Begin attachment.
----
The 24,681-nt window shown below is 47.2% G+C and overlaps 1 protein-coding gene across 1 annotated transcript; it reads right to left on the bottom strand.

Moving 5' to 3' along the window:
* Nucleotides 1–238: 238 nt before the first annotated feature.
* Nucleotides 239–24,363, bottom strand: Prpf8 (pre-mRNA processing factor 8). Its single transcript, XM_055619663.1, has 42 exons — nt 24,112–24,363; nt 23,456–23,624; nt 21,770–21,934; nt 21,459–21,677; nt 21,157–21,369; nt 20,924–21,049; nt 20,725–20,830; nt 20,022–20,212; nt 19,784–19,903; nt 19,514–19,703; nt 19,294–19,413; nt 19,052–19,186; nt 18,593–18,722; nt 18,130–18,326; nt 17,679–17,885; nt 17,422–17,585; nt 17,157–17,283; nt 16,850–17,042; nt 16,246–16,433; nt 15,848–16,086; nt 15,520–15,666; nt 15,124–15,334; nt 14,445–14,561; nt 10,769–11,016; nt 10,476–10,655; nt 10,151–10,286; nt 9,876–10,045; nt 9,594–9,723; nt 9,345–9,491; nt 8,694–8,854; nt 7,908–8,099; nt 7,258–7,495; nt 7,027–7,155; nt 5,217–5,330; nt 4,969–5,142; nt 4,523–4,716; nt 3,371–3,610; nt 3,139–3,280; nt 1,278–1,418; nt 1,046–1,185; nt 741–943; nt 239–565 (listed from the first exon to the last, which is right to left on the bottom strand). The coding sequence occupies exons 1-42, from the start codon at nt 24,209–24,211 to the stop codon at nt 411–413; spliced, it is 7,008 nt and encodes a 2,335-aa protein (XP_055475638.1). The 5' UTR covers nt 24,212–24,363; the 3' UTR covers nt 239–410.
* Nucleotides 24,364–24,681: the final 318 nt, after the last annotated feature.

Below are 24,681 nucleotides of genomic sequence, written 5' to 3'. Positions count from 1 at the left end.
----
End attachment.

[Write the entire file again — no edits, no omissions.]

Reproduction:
The 24,681-nt window shown below is 47.2% G+C and overlaps 1 protein-coding gene across 1 annotated transcript; it reads right to left on the bottom strand.

Moving 5' to 3' along the window:
* Nucleotides 1–238: 238 nt before the first annotated feature.
* Nucleotides 239–24,363, bottom strand: Prpf8 (pre-mRNA processing factor 8). Its single transcript, XM_055619663.1, has 42 exons — nt 24,112–24,363; nt 23,456–23,624; nt 21,770–21,934; nt 21,459–21,677; nt 21,157–21,369; nt 20,924–21,049; nt 20,725–20,830; nt 20,022–20,212; nt 19,784–19,903; nt 19,514–19,703; nt 19,294–19,413; nt 19,052–19,186; nt 18,593–18,722; nt 18,130–18,326; nt 17,679–17,885; nt 17,422–17,585; nt 17,157–17,283; nt 16,850–17,042; nt 16,246–16,433; nt 15,848–16,086; nt 15,520–15,666; nt 15,124–15,334; nt 14,445–14,561; nt 10,769–11,016; nt 10,476–10,655; nt 10,151–10,286; nt 9,876–10,045; nt 9,594–9,723; nt 9,345–9,491; nt 8,694–8,854; nt 7,908–8,099; nt 7,258–7,495; nt 7,027–7,155; nt 5,217–5,330; nt 4,969–5,142; nt 4,523–4,716; nt 3,371–3,610; nt 3,139–3,280; nt 1,278–1,418; nt 1,046–1,185; nt 741–943; nt 239–565 (listed from the first exon to the last, which is right to left on the bottom strand). The coding sequence occupies exons 1-42, from the start codon at nt 24,209–24,211 to the stop codon at nt 411–413; spliced, it is 7,008 nt and encodes a 2,335-aa protein (XP_055475638.1). The 5' UTR covers nt 24,212–24,363; the 3' UTR covers nt 239–410.
* Nucleotides 24,364–24,681: the final 318 nt, after the last annotated feature.

Below are 24,681 nucleotides of genomic sequence, written 5' to 3'. Positions count from 1 at the left end.